"Rule" = "to be a shepherd" over them, to take care of them, as a guardian.

     Jesus will rule the nations with a rod of iron - Revelation 12:5; 19:15; we will rule with him - Revelation 2:27.

     Even now, leaders in the church are to be like shepherds, as they lead (take care of) Jesus' "sheep" (the church). See John 21:16 (an example of Peter being told to do this) and Acts 20:28. They are to do so willingly (not as though forced) and with the right motives - 1 Peter 5:2. They are not to "lord over" the flock - 1 Peter 5:3.

     In contrast, fake leaders only "shepherd" (care for) themselves - Jude 1:12.

"Rod (of iron)" = a "staff" or "scepter."

     Jesus' scepter is one of righteousness - Hebrews 1:8. Those who are righteous will have nothing to fear. But his scepter can (and will) destroy those who are his enemies.

     "Iron" - it will be strong and invincible. (This does not mean that it will be cruel or tyrannical, rather, it will be the expression of righteous justice.)


Crushed, battered, broken to pieces. This focuses on the fate of his enemies.

     Romans 16:20 is another passage in which this word is used in connection with power and judgment against an enemy. Paul refers to Satan as being "crushed" under the people's feet. (Note that Jesus mentions his own feet in connection with judgment, in verse 18.)



Jesus' authority to rule is from the Father. (Note the connection back to verse 18, where Jesus is described as the Son of God.) In the same way, our authority to rule will be from Jesus.

We must remember that this authority belongs only to those who are the "overcomers," - those who pay attention to the warnings and encouragements found in the previous verses. This means that we have an obligation to exercise Jesus' authority even now - and failure to do so will result in the type of judgment seen in verses 22-23.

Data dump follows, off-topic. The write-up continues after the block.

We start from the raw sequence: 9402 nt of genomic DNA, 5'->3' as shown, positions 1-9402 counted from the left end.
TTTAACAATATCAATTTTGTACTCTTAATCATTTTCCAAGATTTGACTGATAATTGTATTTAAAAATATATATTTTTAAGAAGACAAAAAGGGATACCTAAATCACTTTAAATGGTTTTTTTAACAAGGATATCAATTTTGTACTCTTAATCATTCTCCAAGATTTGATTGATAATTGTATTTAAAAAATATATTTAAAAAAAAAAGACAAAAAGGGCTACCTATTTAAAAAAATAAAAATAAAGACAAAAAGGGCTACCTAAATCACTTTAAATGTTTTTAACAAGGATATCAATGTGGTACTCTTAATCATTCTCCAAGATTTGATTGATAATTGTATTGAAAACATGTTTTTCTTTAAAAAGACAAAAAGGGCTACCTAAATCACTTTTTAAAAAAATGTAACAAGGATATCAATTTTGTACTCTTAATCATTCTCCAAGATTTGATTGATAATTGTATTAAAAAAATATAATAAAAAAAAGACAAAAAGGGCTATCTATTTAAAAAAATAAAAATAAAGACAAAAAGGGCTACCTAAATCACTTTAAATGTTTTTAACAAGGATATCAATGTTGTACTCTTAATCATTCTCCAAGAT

We must be willing to oppose (rather than tolerate) sin that is in our midst. (Also, compare to 1 Corinthians 6:3b-4.)

     Note, however, that we must exercise this authority within the context of whatever authority we rightfully have. It is not our duty to try to exercise authority over people we have no authority over! (Example: The church, as a group, must judge itself, rather than those focusing on those who are not a part of it - 1 Corinthians 5:12-13.)

Verse 28


In nature, the term "morning star" refers to Venus, which under the right circumstances, can be very bright, just before daybreak. (At other times of the year, it can look like an "evening star.") Here, this term is used to symbolize one of the blessings that belongs to the "overcomer."

A suggested explanation of this blessing is found in Revelation 22:16, where Jesus says that he is "the bright morning star." If this is the meaning of "morning star" in 2:28, then we are being told that Jesus gives himself to the "overcomers."

     The word "star" (v. 28) and the word "scepter" (v. 27) are both used in Numbers 24:17, in reference a future ruler who would come from Jacob/Israel (a reference to Jesus). (Ironically, this verse was spoken by Balaam, a false prophet, after God overruled Balaam's desires to curse Israel, and told him specifically what to say!)

Some additional comments related to stars and light:

     Throughout these verses, the leaders or representatives of the churches ("angels" or "messengers") are described as "stars" (see 1:20). As in nature, the "morning star" (Jesus) is brighter and greater than all the rest of the stars (representatives of the church).

     God's people are the "light of the world" (Matthew 5:14-16). They follow the example of their Savior, who is also called the "light of the world" (John 8:12; 9:5).

     The term "morning star" is also found in 2 Peter 1:19. In that verse, it seems to be related to the coming of salvation/redemption - the final realization of everything that is a part of it. For us, the future day of judgment will bring us bright daylight, rather than "utter darkness." Even now, the light of this hope "shines" brightly in our hearts.

Verse 29


This promise applies to everyone who is willing to pay attention to it (to accept it and live up to its requirements).

Dennis Hinks © 2002, 2006